How the **** can you vote Republican knowing they actively pursue discrimination like this?Virginia’s Republican-controlled House rejected the judicial nomination of a gay Richmond prosecutor early Tuesday morning, plunging the critical swing state into the middle of the national debate about the civil rights of gay Americans.
The prosecutor, Tracy Thorne-Begland, a former fighter pilot and Navy officer, failed to garner the majority of the 100-member House of Delegates that was required to secure the judgeship. Lawmakers in the House of Delegates voted 33 to 31 to support him, with 10 abstentions.
The vote, which took place after 1 a.m., after a number of delegates had already gone home, took lawmakers by surprise. Mr. Thorne-Begland’s candidacy had broad bipartisan support from the Courts of Justice Committee, which is charged with vetting judicial appointments, and many lawmakers assumed his appointment would be approved. Indeed, seven Republicans voted in favor of his candidacy.
But Mr. Thorne-Begland, 45, ultimately failed to draw the votes after lobbying from both the Family Foundation, a powerful conservative group that opposed his candidacy, and conservative lawmakers, who argued that his past indicated that he would press an activist agenda from the bench.
The rejection comes as the country is in the midst of a roiling debate over same-sex marriage that has placed the civil rights of gays and lesbians in the national spotlight. Last week, President Obama said he supported same-sex couples’ right to marry, a position that set off a frenzy of political soul-searching as Republicans and Democrats staked out their own positions. States, meanwhile, have been passing legislation banning same-sex marriage, most recently North Carolina last week. Others, including New York and Maryland, have passed laws legalizing it.
Mr. Thorne-Begland disclosed his sexual orientation as a naval officer nearly 20 years ago during an appearance on ABC’s “Nightline,” in a challenge to the military’s ban on service by homosexuals. He was discharged honorably from the Navy after the disclosure, reinstated by a federal court, and then discharged again under the subsequent “don’t ask, don’t tell” policy. He also served on the board of Equality Virginia, a gay rights nonprofit group.
“The only conclusions I can come to is that he was not supported because he was gay,” said Delegate Charniele Herring, a Democrat who voted for him.
But conservatives, including Delegate Bob Marshall, a Republican from Prince William County, argued that those aspects of his biography meant that he would not be able to be impartial, and might even engage in activism, if he became a judge. Mr. Marshall, together with several fellow Republicans from his county, a number of them former military men, led the charge against Mr. Thorne-Begland on Tuesday morning.
“It’s about a pattern of behavior that is just notorious for homosexual advocacy,” Mr. Marshall said. He added that Mr. Thorne-Begland had misrepresented himself on his application for military service, joining the Navy despite the ban on homosexuals in service. “The fact that he defied his oath and could not have been candid on the application — that’s highly problematic, and it stays with you,” Mr. Marshall said.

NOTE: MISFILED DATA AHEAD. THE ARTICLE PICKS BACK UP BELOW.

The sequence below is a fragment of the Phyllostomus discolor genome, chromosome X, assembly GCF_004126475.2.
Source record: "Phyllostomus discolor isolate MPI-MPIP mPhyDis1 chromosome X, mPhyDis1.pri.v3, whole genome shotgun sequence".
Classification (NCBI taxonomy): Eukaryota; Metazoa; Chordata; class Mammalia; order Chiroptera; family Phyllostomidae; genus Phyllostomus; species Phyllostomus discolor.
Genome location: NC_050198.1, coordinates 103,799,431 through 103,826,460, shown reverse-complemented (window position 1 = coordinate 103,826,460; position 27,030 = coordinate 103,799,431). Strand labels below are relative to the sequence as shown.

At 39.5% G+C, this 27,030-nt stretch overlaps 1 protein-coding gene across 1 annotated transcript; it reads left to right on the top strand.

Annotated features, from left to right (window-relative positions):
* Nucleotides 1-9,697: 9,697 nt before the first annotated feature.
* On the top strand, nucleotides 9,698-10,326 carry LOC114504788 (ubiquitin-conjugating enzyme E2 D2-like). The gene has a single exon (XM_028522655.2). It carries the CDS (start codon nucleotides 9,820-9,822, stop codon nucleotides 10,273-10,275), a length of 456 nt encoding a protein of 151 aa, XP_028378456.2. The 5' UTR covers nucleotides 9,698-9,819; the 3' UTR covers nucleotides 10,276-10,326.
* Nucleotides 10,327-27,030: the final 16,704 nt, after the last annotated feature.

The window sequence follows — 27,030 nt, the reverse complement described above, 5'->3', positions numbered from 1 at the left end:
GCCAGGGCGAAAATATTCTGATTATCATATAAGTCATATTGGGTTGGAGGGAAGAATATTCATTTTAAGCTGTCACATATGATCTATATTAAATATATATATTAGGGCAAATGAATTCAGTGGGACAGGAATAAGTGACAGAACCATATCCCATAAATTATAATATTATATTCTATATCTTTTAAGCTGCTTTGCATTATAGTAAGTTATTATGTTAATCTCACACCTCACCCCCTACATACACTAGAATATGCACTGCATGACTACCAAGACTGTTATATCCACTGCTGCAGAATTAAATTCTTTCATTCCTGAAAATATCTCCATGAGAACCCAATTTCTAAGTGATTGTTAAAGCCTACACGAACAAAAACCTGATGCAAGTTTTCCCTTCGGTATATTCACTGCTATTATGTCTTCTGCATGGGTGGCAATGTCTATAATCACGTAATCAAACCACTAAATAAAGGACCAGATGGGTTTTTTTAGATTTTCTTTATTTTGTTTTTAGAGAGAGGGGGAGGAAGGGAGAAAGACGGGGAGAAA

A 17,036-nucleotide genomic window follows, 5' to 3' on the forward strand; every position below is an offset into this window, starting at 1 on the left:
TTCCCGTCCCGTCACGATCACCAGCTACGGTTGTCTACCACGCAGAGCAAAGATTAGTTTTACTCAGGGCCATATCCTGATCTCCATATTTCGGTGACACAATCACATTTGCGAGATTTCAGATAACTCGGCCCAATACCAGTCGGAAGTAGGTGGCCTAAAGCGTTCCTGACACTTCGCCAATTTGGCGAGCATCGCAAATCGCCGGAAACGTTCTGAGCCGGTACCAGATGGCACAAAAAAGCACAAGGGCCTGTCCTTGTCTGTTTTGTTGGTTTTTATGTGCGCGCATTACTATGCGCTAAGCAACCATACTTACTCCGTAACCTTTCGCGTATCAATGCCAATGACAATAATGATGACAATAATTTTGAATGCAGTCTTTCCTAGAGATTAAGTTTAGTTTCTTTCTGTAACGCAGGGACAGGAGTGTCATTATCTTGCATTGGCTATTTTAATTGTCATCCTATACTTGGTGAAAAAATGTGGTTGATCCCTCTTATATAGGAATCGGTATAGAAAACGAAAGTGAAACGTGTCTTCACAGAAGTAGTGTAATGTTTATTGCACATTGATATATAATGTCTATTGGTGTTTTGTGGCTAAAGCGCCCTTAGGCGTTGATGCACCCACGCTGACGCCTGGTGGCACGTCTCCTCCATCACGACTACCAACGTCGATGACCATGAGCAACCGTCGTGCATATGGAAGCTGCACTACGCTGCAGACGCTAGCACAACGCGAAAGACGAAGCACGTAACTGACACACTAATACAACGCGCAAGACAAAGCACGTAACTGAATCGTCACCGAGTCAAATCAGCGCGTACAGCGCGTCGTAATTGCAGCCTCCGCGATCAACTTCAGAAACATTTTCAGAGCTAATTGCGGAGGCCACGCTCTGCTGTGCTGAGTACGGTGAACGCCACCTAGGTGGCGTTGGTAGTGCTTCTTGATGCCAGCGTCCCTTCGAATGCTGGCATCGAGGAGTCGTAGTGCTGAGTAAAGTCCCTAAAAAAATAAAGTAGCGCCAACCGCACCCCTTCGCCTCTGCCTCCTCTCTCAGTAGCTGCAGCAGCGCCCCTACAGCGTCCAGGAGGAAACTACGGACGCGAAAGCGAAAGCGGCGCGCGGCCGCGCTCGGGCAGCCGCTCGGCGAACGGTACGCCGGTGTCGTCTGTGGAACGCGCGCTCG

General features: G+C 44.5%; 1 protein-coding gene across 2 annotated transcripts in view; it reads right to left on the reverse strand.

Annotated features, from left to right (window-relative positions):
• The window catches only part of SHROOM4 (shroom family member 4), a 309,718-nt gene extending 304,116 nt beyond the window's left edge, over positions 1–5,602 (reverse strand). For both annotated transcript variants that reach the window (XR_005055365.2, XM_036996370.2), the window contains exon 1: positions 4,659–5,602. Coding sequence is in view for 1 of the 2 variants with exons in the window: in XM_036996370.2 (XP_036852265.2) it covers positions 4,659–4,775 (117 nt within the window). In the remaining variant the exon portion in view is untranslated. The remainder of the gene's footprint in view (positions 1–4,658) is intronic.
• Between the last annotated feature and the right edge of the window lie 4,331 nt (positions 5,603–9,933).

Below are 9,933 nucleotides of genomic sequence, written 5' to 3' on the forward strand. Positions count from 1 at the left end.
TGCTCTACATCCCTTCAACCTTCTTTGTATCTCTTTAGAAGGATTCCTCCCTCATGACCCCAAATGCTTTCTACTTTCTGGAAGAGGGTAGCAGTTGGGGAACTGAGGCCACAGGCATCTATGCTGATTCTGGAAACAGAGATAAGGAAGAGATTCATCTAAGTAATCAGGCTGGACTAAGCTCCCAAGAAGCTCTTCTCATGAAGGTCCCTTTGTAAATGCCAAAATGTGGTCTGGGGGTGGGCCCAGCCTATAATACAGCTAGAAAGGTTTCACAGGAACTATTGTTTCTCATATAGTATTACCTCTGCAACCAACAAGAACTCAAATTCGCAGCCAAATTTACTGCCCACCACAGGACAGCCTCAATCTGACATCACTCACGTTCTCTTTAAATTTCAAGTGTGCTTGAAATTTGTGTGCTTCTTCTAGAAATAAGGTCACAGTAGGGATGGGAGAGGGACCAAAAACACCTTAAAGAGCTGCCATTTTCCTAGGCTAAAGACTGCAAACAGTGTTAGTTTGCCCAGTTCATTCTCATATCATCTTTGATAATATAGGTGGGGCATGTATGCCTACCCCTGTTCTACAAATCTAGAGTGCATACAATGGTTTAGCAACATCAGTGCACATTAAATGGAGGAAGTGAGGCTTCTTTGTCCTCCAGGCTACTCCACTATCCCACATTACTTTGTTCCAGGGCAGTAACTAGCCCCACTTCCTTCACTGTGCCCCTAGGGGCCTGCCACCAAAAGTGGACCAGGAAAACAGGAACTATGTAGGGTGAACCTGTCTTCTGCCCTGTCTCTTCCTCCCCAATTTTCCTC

Mr. Thorne-Begland, who is raising twins with his partner, according to a biography that he provided, tried to allay concerns about impartiality, saying in a letter sent to Delegate David B. Albo, a Republican who is the chairman of the House Courts of Justice Committee, that if confirmed as District Court judge, he would “neutrally apply the laws.” He also pledged to stay out of politics and public discourse.
Gov. Bob McDonnell, a Republican, weighed in on the debate Tuesday, sending out a statement that implicitly condemned the vote, saying judicial candidates “must be considered based solely on their merit, record, aptitude and skill.”
The statement also said Mr. McDonnell had “long made clear that discrimination on the basis of sexual orientation is not acceptable in state government,” an assertion that his Democratic opponents say contradicts his own record. When he was a state legislator, Mr. McDonnell was head of the committee that held hours of hearings and ultimately torpedoed the candidacy of a lesbian judge, Verbena Askew, whose sexual orientation was a central part of the debate.
Virginia is one of more than 30 states with a ban on same-sex marriage, and gay advocacy groups say the state’s record on civil liberties for gays and lesbians is spotty. House Republicans have twice blocked a bill that would protect state employees from discrimination by sexual orientation, according to James Parrish, executive director of Equality Virginia. The group issued a statement condemning Tuesday’s vote, saying it was the result of pressure by the Family Foundation.
“We are on the wrong side of history on this one,” said State Senator Donald McEachin, a Democrat, who supported Mr. Thorne-Begland’s candidacy and criticized the Republican leadership of the Senate for not putting his nomination up for a vote, after the House rejected him.
Mr. Thorne-Begland was being considered for a judgeship on the General District Court in Richmond, where he currently serves as a prosecutor. In a statement on Tuesday, he said only that he was “looking forward to continuing to serve the citizens of the city of Richmond and the great commonwealth of Virginia.”